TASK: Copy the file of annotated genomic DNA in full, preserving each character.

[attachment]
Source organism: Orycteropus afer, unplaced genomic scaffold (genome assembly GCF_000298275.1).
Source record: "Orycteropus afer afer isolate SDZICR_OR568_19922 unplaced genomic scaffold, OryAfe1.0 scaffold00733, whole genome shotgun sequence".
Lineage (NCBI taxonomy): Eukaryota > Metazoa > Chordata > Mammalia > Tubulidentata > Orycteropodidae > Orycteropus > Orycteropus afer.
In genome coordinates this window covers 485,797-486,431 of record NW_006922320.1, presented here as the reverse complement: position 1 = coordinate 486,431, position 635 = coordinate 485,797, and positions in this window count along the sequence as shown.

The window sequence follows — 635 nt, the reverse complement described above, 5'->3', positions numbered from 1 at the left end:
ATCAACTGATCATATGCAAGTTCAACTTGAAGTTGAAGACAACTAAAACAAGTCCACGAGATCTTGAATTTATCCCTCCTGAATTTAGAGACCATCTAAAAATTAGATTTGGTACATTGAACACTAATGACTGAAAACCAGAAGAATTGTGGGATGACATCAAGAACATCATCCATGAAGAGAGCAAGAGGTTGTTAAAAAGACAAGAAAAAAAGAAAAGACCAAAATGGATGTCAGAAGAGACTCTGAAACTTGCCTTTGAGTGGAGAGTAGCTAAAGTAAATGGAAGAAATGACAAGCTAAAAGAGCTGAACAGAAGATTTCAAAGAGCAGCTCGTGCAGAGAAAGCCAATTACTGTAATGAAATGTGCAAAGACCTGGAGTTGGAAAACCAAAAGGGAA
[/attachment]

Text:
Source organism: Orycteropus afer, unplaced genomic scaffold (genome assembly GCF_000298275.1).
Source record: "Orycteropus afer afer isolate SDZICR_OR568_19922 unplaced genomic scaffold, OryAfe1.0 scaffold00733, whole genome shotgun sequence".
Lineage (NCBI taxonomy): Eukaryota > Metazoa > Chordata > Mammalia > Tubulidentata > Orycteropodidae > Orycteropus > Orycteropus afer.
In genome coordinates this window covers 485,797-486,431 of record NW_006922320.1, presented here as the reverse complement: position 1 = coordinate 486,431, position 635 = coordinate 485,797, and positions in this window count along the sequence as shown.

The window sequence follows — 635 nt, the reverse complement described above, 5'->3', positions numbered from 1 at the left end:
ATCAACTGATCATATGCAAGTTCAACTTGAAGTTGAAGACAACTAAAACAAGTCCACGAGATCTTGAATTTATCCCTCCTGAATTTAGAGACCATCTAAAAATTAGATTTGGTACATTGAACACTAATGACTGAAAACCAGAAGAATTGTGGGATGACATCAAGAACATCATCCATGAAGAGAGCAAGAGGTTGTTAAAAAGACAAGAAAAAAAGAAAAGACCAAAATGGATGTCAGAAGAGACTCTGAAACTTGCCTTTGAGTGGAGAGTAGCTAAAGTAAATGGAAGAAATGACAAGCTAAAAGAGCTGAACAGAAGATTTCAAAGAGCAGCTCGTGCAGAGAAAGCCAATTACTGTAATGAAATGTGCAAAGACCTGGAGTTGGAAAACCAAAAGGGAA